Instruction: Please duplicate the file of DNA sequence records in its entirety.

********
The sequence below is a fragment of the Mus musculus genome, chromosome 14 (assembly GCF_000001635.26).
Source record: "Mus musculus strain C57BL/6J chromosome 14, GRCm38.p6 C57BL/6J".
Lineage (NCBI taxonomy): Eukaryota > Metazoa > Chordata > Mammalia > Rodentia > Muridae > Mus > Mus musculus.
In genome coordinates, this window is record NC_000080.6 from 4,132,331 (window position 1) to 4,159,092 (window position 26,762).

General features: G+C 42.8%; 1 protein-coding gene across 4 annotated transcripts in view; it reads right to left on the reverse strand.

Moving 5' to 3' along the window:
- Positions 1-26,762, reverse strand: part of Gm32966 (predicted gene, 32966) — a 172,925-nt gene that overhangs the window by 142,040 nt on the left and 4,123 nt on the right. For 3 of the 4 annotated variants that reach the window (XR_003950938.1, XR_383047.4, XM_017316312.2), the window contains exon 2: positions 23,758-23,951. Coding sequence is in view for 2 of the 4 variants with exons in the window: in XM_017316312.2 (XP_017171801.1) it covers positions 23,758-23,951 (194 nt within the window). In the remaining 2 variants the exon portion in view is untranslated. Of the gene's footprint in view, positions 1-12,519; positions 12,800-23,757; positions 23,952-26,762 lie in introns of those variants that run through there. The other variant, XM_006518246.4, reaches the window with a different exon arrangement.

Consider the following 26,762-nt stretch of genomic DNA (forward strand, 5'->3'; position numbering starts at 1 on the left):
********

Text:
The sequence below is a fragment of the Mus musculus genome, chromosome 14 (assembly GCF_000001635.26).
Source record: "Mus musculus strain C57BL/6J chromosome 14, GRCm38.p6 C57BL/6J".
Lineage (NCBI taxonomy): Eukaryota > Metazoa > Chordata > Mammalia > Rodentia > Muridae > Mus > Mus musculus.
In genome coordinates, this window is record NC_000080.6 from 4,132,331 (window position 1) to 4,159,092 (window position 26,762).

General features: G+C 42.8%; 1 protein-coding gene across 4 annotated transcripts in view; it reads right to left on the reverse strand.

Moving 5' to 3' along the window:
- Positions 1-26,762, reverse strand: part of Gm32966 (predicted gene, 32966) — a 172,925-nt gene that overhangs the window by 142,040 nt on the left and 4,123 nt on the right. For 3 of the 4 annotated variants that reach the window (XR_003950938.1, XR_383047.4, XM_017316312.2), the window contains exon 2: positions 23,758-23,951. Coding sequence is in view for 2 of the 4 variants with exons in the window: in XM_017316312.2 (XP_017171801.1) it covers positions 23,758-23,951 (194 nt within the window). In the remaining 2 variants the exon portion in view is untranslated. Of the gene's footprint in view, positions 1-12,519; positions 12,800-23,757; positions 23,952-26,762 lie in introns of those variants that run through there. The other variant, XM_006518246.4, reaches the window with a different exon arrangement.

Consider the following 26,762-nt stretch of genomic DNA (forward strand, 5'->3'; position numbering starts at 1 on the left):